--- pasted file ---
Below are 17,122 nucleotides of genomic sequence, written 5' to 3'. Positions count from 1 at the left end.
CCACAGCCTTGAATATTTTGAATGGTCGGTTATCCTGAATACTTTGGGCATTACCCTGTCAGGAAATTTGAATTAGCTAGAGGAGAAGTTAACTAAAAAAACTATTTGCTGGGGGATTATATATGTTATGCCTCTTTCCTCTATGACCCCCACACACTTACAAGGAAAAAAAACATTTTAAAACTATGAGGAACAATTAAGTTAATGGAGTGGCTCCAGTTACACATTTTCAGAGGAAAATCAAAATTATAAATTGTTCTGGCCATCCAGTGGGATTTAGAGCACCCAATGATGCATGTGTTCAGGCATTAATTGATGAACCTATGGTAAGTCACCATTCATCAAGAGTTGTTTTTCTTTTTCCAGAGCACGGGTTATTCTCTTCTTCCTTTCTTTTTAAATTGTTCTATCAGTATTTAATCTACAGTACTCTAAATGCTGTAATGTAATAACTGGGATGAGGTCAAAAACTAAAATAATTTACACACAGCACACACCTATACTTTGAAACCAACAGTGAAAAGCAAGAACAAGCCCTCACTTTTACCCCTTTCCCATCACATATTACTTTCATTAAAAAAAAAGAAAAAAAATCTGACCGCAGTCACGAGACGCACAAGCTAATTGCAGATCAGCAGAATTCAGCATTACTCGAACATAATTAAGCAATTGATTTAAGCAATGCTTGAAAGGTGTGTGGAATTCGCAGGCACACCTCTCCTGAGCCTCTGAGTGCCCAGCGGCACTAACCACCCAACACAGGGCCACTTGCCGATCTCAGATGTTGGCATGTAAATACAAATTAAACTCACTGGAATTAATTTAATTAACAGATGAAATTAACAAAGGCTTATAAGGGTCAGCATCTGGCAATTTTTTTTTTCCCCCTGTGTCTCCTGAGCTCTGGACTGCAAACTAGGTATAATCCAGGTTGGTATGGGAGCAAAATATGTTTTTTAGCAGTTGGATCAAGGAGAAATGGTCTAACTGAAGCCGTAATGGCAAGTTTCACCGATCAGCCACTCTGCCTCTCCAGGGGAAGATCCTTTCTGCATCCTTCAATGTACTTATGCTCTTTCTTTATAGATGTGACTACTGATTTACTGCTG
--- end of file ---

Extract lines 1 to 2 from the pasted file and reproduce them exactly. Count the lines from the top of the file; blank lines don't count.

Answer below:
Below are 17,122 nucleotides of genomic sequence, written 5' to 3'. Positions count from 1 at the left end.
CCACAGCCTTGAATATTTTGAATGGTCGGTTATCCTGAATACTTTGGGCATTACCCTGTCAGGAAATTTGAATTAGCTAGAGGAGAAGTTAACTAAAAAAACTATTTGCTGGGGGATTATATATGTTATGCCTCTTTCCTCTATGACCCCCACACACTTACAAGGAAAAAAAACATTTTAAAACTATGAGGAACAATTAAGTTAATGGAGTGGCTCCAGTTACACATTTTCAGAGGAAAATCAAAATTATAAATTGTTCTGGCCATCCAGTGGGATTTAGAGCACCCAATGATGCATGTGTTCAGGCATTAATTGATGAACCTATGGTAAGTCACCATTCATCAAGAGTTGTTTTTCTTTTTCCAGAGCACGGGTTATTCTCTTCTTCCTTTCTTTTTAAATTGTTCTATCAGTATTTAATCTACAGTACTCTAAATGCTGTAATGTAATAACTGGGATGAGGTCAAAAACTAAAATAATTTACACACAGCACACACCTATACTTTGAAACCAACAGTGAAAAGCAAGAACAAGCCCTCACTTTTACCCCTTTCCCATCACATATTACTTTCATTAAAAAAAAAGAAAAAAAATCTGACCGCAGTCACGAGACGCACAAGCTAATTGCAGATCAGCAGAATTCAGCATTACTCGAACATAATTAAGCAATTGATTTAAGCAATGCTTGAAAGGTGTGTGGAATTCGCAGGCACACCTCTCCTGAGCCTCTGAGTGCCCAGCGGCACTAACCACCCAACACAGGGCCACTTGCCGATCTCAGATGTTGGCATGTAAATACAAATTAAACTCACTGGAATTAATTTAATTAACAGATGAAATTAACAAAGGCTTATAAGGGTCAGCATCTGGCAATTTTTTTTTTCCCCCTGTGTCTCCTGAGCTCTGGACTGCAAACTAGGTATAATCCAGGTTGGTATGGGAGCAAAATATGTTTTTTAGCAGTTGGATCAAGGAGAAATGGTCTAACTGAAGCCGTAATGGCAAGTTTCACCGATCAGCCACTCTGCCTCTCCAGGGGAAGATCCTTTCTGCATCCTTCAATGTACTTATGCTCTTTCTTTATAGATGTGACTACTGATTTACTGCTG